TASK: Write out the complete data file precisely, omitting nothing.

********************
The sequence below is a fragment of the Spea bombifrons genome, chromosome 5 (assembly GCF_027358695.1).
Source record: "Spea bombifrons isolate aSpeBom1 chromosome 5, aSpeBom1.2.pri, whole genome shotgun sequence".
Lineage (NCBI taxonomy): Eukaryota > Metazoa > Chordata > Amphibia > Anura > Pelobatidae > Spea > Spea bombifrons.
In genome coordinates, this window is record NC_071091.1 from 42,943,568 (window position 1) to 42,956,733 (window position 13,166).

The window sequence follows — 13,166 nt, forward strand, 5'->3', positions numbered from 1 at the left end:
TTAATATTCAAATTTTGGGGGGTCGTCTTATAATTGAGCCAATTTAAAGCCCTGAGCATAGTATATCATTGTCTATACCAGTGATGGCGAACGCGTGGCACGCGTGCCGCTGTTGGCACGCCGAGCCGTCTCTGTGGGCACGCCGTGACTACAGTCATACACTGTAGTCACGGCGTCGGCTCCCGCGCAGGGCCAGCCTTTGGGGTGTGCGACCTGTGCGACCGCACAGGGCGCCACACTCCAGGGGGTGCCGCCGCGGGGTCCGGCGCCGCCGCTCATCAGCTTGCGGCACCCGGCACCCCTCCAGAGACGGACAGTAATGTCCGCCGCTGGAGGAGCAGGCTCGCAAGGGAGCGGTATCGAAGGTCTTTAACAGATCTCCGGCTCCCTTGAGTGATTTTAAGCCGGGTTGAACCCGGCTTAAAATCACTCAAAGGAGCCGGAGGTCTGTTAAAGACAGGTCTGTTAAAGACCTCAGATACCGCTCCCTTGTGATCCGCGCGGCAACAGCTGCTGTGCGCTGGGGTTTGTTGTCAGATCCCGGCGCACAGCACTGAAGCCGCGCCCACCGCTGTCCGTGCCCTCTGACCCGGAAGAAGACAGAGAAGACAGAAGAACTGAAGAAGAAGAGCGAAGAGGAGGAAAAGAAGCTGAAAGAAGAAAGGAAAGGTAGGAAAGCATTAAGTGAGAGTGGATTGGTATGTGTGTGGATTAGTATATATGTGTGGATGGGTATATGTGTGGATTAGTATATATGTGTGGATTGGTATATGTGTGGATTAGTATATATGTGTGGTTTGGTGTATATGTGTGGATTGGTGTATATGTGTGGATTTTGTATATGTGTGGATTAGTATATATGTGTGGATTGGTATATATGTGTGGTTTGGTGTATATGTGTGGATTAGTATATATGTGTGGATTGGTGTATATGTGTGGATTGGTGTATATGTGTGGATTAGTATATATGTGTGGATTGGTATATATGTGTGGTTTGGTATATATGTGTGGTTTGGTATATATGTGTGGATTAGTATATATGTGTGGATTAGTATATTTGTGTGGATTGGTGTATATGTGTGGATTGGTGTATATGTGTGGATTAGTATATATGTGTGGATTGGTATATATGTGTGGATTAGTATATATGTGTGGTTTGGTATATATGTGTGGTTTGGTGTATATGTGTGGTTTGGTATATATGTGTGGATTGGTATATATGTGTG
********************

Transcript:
The sequence below is a fragment of the Spea bombifrons genome, chromosome 5 (assembly GCF_027358695.1).
Source record: "Spea bombifrons isolate aSpeBom1 chromosome 5, aSpeBom1.2.pri, whole genome shotgun sequence".
Lineage (NCBI taxonomy): Eukaryota > Metazoa > Chordata > Amphibia > Anura > Pelobatidae > Spea > Spea bombifrons.
In genome coordinates, this window is record NC_071091.1 from 42,943,568 (window position 1) to 42,956,733 (window position 13,166).

The window sequence follows — 13,166 nt, forward strand, 5'->3', positions numbered from 1 at the left end:
TTAATATTCAAATTTTGGGGGGTCGTCTTATAATTGAGCCAATTTAAAGCCCTGAGCATAGTATATCATTGTCTATACCAGTGATGGCGAACGCGTGGCACGCGTGCCGCTGTTGGCACGCCGAGCCGTCTCTGTGGGCACGCCGTGACTACAGTCATACACTGTAGTCACGGCGTCGGCTCCCGCGCAGGGCCAGCCTTTGGGGTGTGCGACCTGTGCGACCGCACAGGGCGCCACACTCCAGGGGGTGCCGCCGCGGGGTCCGGCGCCGCCGCTCATCAGCTTGCGGCACCCGGCACCCCTCCAGAGACGGACAGTAATGTCCGCCGCTGGAGGAGCAGGCTCGCAAGGGAGCGGTATCGAAGGTCTTTAACAGATCTCCGGCTCCCTTGAGTGATTTTAAGCCGGGTTGAACCCGGCTTAAAATCACTCAAAGGAGCCGGAGGTCTGTTAAAGACAGGTCTGTTAAAGACCTCAGATACCGCTCCCTTGTGATCCGCGCGGCAACAGCTGCTGTGCGCTGGGGTTTGTTGTCAGATCCCGGCGCACAGCACTGAAGCCGCGCCCACCGCTGTCCGTGCCCTCTGACCCGGAAGAAGACAGAGAAGACAGAAGAACTGAAGAAGAAGAGCGAAGAGGAGGAAAAGAAGCTGAAAGAAGAAAGGAAAGGTAGGAAAGCATTAAGTGAGAGTGGATTGGTATGTGTGTGGATTAGTATATATGTGTGGATGGGTATATGTGTGGATTAGTATATATGTGTGGATTGGTATATGTGTGGATTAGTATATATGTGTGGTTTGGTGTATATGTGTGGATTGGTGTATATGTGTGGATTTTGTATATGTGTGGATTAGTATATATGTGTGGATTGGTATATATGTGTGGTTTGGTGTATATGTGTGGATTAGTATATATGTGTGGATTGGTGTATATGTGTGGATTGGTGTATATGTGTGGATTAGTATATATGTGTGGATTGGTATATATGTGTGGTTTGGTATATATGTGTGGTTTGGTATATATGTGTGGATTAGTATATATGTGTGGATTAGTATATTTGTGTGGATTGGTGTATATGTGTGGATTGGTGTATATGTGTGGATTAGTATATATGTGTGGATTGGTATATATGTGTGGATTAGTATATATGTGTGGTTTGGTATATATGTGTGGTTTGGTGTATATGTGTGGTTTGGTATATATGTGTGGATTGGTATATATGTGTG